The number of Texans who took GED tests declined by 21 percent from 2012 to 2016, a consequence of the test’s high cost and its difficulty, according to a new study released Monday.
More test takers also failed the General Educational Development tests, a battery of exams designed to measure high school equivalency — about 30 percent fewer people had passed during the five-year period examined by the Austin-based liberal think tank Center for Public Policy Priorities. In 2016, 21,430 GED test takers passed.
“Texas really does have a GED problem. We tend to lead the nation in the number of adults without a high school credential or equivalency. If you don’t even have a high school diploma, you’re pretty much locked out of any kind of career or educational advancement in our current economy,” said Chandra Villanueva, a senior policy analyst with the organization who herself earned a GED certificate and went on to receive bachelor’s and master’s degrees.
An estimated 3 million Texas adults do not have a GED or a high school diploma, or 17.6 percent of the population over age 25, suggesting that the number of GED test takers should be greater, Villanueva said. In 2016, 39,797 Texans took the test.
But like the rest of the nation, the numbers of test takers and of those passing the tests in Texas generally have been on the decline since 2003. An exception was in 2013 when those numbers leaped dramatically in anticipation of changes to the test that made it more difficult, but in 2014 the numbers plummeted to the lowest levels in recent years. The numbers of GED test takers and those passing haven’t yet recovered.
The organization points to a couple of major reasons for the decline. One is the test has become more difficult and contributing to that difficulty is the computerization of the GED exam, which puts at a disadvantage many test takers who don’t have access to computers or don’t know how to use them, according to the study.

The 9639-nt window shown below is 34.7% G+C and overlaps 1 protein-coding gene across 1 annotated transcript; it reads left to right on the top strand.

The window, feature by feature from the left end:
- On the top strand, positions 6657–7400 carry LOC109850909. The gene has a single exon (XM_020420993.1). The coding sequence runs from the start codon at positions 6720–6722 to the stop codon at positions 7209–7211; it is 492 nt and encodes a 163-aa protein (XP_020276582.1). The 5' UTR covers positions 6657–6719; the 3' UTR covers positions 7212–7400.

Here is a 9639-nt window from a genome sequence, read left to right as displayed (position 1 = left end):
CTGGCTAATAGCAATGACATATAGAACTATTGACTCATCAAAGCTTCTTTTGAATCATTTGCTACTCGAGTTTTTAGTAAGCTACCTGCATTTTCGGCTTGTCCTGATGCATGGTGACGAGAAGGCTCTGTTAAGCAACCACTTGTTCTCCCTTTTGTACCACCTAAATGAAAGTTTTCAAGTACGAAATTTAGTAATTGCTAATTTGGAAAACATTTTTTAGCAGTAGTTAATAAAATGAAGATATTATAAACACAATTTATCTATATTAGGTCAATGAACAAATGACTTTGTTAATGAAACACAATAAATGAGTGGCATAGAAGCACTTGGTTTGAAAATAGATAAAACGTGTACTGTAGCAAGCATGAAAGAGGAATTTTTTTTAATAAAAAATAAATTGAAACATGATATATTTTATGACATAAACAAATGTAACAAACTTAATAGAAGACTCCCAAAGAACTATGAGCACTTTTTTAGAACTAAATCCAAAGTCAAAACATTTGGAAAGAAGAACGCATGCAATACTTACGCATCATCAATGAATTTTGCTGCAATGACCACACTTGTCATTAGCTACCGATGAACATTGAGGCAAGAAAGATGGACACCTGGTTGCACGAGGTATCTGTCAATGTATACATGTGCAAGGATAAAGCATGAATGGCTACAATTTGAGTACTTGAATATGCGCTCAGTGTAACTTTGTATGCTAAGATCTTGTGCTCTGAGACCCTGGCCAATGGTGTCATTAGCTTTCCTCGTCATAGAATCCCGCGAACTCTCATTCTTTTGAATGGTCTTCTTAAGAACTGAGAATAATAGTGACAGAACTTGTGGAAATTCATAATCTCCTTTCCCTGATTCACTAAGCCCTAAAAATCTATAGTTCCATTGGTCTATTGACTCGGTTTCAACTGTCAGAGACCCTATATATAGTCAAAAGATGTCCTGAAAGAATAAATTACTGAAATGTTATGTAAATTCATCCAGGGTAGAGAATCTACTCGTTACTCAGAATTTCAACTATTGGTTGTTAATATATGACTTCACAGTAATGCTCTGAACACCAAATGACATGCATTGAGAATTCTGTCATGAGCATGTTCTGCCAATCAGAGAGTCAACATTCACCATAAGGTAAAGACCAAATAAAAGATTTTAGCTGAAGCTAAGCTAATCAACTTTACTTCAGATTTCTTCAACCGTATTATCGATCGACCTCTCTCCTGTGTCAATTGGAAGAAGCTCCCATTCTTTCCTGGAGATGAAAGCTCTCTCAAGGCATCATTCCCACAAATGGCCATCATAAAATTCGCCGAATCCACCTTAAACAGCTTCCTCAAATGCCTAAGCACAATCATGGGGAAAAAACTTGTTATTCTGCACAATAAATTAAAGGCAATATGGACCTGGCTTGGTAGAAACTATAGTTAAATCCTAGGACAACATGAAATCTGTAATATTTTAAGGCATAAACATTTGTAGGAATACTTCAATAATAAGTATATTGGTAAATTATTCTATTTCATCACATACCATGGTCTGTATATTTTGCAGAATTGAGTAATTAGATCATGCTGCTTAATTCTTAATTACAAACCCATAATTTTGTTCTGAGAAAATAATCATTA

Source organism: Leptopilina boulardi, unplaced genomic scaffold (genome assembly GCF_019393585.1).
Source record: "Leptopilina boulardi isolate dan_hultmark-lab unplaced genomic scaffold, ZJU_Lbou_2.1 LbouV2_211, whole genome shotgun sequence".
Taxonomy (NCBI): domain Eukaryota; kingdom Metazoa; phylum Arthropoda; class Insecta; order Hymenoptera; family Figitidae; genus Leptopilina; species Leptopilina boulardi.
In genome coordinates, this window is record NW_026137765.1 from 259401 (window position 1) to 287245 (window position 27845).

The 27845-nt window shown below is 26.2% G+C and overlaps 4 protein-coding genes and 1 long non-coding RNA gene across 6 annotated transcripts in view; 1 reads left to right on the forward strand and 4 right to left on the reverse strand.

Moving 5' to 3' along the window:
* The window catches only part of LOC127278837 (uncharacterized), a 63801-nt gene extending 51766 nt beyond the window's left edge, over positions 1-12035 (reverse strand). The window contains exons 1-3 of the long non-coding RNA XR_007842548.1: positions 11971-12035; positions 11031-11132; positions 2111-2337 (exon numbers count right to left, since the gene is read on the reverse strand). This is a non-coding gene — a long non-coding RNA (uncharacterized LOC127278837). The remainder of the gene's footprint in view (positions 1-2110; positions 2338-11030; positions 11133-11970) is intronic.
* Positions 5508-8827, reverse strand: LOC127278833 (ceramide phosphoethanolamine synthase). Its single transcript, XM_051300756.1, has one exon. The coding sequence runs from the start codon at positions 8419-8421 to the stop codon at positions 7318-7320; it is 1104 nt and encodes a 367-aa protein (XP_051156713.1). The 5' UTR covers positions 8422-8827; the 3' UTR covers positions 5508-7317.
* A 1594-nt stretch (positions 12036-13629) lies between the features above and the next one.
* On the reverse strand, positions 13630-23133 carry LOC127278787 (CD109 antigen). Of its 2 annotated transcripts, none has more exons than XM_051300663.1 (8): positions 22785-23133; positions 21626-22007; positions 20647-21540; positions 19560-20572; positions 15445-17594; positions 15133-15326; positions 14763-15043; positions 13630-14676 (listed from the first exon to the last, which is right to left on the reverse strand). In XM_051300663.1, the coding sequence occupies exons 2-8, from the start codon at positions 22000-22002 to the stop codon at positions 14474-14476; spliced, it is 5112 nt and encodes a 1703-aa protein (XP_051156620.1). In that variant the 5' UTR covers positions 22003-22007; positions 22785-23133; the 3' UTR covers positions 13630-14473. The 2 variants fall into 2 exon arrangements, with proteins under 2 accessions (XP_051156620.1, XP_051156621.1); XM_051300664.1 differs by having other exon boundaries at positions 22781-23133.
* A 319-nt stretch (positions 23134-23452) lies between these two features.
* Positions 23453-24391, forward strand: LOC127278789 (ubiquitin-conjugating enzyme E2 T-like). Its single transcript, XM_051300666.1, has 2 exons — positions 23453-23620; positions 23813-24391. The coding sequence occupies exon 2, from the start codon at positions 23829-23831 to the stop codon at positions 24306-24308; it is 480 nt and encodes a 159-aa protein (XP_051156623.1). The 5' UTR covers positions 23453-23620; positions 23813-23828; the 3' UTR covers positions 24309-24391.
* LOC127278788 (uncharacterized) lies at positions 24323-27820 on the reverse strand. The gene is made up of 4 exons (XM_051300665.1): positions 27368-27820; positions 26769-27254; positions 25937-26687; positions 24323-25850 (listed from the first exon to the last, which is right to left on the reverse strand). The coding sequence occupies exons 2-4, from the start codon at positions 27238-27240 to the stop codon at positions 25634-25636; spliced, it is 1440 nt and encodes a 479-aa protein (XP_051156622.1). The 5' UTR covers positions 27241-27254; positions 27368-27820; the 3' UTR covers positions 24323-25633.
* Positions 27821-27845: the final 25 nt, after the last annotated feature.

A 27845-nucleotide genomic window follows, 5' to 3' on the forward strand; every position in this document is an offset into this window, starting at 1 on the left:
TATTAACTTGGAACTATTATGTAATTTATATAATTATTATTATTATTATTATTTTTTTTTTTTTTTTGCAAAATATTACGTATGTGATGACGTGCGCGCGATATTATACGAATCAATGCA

In response to the exam’s greater difficulty, the company that administers the test decreased the cutoff score and made it retroactive to those who have taken the test since 2014.
Kevin Roberts, executive vice president of the Austin-based conservative think tank Texas Public Policy Foundation, said he supports increasing people’s ability to take the test, but he doesn’t want to lessen its rigor.
“If you ask me the question, ‘Is it good for Texas that we make the GED as accessible as possible?’ Absolutely. If you ask me the question, ‘Is it good that we diminish the standard of the GED?’ Of course we would think that’s terrible,” said Roberts, who is a former educator. “Whether someone is a high school graduate or they have successfully completed the GED, that, along with the composition of their family, are the two most important factors to flourishing economically.”
Another factor in the decline is the high cost of the tests, up to $145. In 2016, the State Board of Education approved two more tests in addition to the GED exam that Texans can take to earn high school equivalency certification. Because it would cost more to score three different tests, the board increased the administrative fee from $15 to $25, bringing the cost to take the full GED test up to $145.
The other tests are less expensive, but one of them didn’t go into effect until this month.
Villanueva said that Texas should follow the example of some other states and subsidize the cost of the GED test.
She also recommends state officials ensure that all counties have testing centers; collect more data on test takers, including their long-term outcomes; expand computer literacy for adults; and recognize that a test taker who scores a certain level on the test should be considered college-ready so that they don’t have to take remedial classes if they decide to go to college.
The study does not address whether the state’s improving high school graduation rate — 89.1 percent in 2016, the latest data available — has contributed to the decline in GED test takers, but Villanueva said the ratio of GED test takers to Texas adults without such a certification or diploma shows that Texas isn’t “scratching the surface of what the need is.”